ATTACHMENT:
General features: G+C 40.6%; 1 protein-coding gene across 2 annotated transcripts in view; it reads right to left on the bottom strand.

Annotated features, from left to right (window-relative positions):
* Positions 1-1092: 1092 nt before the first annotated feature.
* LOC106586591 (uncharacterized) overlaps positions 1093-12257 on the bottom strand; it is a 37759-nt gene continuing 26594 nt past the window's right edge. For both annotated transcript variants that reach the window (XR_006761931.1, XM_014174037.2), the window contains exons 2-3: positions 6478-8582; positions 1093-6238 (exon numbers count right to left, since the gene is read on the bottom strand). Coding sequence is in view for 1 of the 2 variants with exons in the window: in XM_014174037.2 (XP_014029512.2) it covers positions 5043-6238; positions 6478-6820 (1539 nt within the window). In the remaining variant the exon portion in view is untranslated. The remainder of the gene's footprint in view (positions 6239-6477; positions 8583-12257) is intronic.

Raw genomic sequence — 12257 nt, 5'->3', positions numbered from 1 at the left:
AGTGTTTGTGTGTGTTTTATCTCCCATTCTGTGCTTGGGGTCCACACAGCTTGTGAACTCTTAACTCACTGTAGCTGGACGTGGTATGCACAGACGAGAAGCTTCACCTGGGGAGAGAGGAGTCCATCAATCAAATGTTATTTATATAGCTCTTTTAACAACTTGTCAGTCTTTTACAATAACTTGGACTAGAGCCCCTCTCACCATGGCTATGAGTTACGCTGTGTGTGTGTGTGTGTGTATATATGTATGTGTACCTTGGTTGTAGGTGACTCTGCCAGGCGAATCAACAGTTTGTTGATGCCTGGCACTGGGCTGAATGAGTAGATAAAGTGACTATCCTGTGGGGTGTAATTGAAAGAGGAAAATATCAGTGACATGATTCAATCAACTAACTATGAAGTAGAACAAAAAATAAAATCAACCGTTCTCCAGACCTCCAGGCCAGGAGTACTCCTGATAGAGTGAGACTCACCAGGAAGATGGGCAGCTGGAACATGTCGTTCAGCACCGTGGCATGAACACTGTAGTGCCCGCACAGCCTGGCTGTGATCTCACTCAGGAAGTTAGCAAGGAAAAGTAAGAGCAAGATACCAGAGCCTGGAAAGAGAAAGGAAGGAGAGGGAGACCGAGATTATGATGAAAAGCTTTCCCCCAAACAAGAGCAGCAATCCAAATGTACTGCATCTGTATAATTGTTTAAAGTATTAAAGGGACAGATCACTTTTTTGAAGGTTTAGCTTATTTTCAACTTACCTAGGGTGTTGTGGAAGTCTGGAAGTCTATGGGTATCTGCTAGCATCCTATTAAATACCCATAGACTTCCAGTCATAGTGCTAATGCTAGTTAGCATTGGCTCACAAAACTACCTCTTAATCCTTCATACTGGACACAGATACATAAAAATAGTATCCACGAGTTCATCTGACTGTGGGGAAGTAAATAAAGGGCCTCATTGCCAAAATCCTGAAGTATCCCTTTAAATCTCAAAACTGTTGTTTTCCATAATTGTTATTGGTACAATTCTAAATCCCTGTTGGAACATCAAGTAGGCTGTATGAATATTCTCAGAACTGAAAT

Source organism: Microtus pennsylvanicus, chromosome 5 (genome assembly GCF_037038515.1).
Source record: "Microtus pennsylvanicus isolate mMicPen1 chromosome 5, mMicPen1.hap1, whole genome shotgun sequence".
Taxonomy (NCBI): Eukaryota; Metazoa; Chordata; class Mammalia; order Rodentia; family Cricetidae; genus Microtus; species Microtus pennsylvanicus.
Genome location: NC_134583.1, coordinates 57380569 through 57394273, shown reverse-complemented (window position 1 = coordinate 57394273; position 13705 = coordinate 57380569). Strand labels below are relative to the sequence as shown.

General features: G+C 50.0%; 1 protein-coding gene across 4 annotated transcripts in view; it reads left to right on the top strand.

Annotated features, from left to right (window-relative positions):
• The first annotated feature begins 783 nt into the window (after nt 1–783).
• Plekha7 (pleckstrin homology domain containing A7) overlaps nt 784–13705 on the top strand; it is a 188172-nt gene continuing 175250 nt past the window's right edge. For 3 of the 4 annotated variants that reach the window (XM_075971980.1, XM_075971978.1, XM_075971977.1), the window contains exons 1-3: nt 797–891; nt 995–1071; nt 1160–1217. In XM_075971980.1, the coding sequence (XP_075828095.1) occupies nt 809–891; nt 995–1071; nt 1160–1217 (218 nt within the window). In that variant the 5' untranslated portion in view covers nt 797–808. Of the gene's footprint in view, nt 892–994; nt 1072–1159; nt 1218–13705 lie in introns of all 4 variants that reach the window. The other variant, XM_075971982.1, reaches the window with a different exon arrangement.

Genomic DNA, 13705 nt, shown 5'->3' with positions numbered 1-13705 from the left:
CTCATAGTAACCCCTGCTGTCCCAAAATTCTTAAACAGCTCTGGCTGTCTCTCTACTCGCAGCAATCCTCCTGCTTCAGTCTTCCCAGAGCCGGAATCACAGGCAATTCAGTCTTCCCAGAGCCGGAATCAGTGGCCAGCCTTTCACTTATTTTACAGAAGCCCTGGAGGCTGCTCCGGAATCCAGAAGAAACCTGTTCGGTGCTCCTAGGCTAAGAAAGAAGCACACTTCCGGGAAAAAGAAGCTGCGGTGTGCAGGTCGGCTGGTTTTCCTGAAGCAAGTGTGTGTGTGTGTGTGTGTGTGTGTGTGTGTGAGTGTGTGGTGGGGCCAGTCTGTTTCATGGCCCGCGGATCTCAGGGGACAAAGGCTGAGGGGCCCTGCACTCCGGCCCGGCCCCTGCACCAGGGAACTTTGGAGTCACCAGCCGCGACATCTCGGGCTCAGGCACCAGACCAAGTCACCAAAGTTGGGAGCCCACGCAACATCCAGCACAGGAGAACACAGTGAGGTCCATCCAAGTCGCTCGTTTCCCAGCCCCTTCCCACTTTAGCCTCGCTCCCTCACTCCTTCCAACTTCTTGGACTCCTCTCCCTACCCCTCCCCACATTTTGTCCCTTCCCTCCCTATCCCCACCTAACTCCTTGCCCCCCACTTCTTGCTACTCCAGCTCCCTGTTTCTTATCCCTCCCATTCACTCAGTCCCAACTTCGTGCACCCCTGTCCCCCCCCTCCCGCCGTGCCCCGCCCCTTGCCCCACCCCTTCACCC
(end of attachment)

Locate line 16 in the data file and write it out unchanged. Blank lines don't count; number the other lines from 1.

CTCATAGTAACCCCTGCTGTCCCAAAATTCTTAAACAGCTCTGGCTGTCTCTCTACTCGCAGCAATCCTCCTGCTTCAGTCTTCCCAGAGCCGGAATCACAGGCAATTCAGTCTTCCCAGAGCCGGAATCAGTGGCCAGCCTTTCACTTATTTTACAGAAGCCCTGGAGGCTGCTCCGGAATCCAGAAGAAACCTGTTCGGTGCTCCTAGGCTAAGAAAGAAGCACACTTCCGGGAAAAAGAAGCTGCGGTGTGCAGGTCGGCTGGTTTTCCTGAAGCAAGTGTGTGTGTGTGTGTGTGTGTGTGTGTGTGTGAGTGTGTGGTGGGGCCAGTCTGTTTCATGGCCCGCGGATCTCAGGGGACAAAGGCTGAGGGGCCCTGCACTCCGGCCCGGCCCCTGCACCAGGGAACTTTGGAGTCACCAGCCGCGACATCTCGGGCTCAGGCACCAGACCAAGTCACCAAAGTTGGGAGCCCACGCAACATCCAGCACAGGAGAACACAGTGAGGTCCATCCAAGTCGCTCGTTTCCCAGCCCCTTCCCACTTTAGCCTCGCTCCCTCACTCCTTCCAACTTCTTGGACTCCTCTCCCTACCCCTCCCCACATTTTGTCCCTTCCCTCCCTATCCCCACCTAACTCCTTGCCCCCCACTTCTTGCTACTCCAGCTCCCTGTTTCTTATCCCTCCCATTCACTCAGTCCCAACTTCGTGCACCCCTGTCCCCCCCCTCCCGCCGTGCCCCGCCCCTTGCCCCACCCCTTCACCC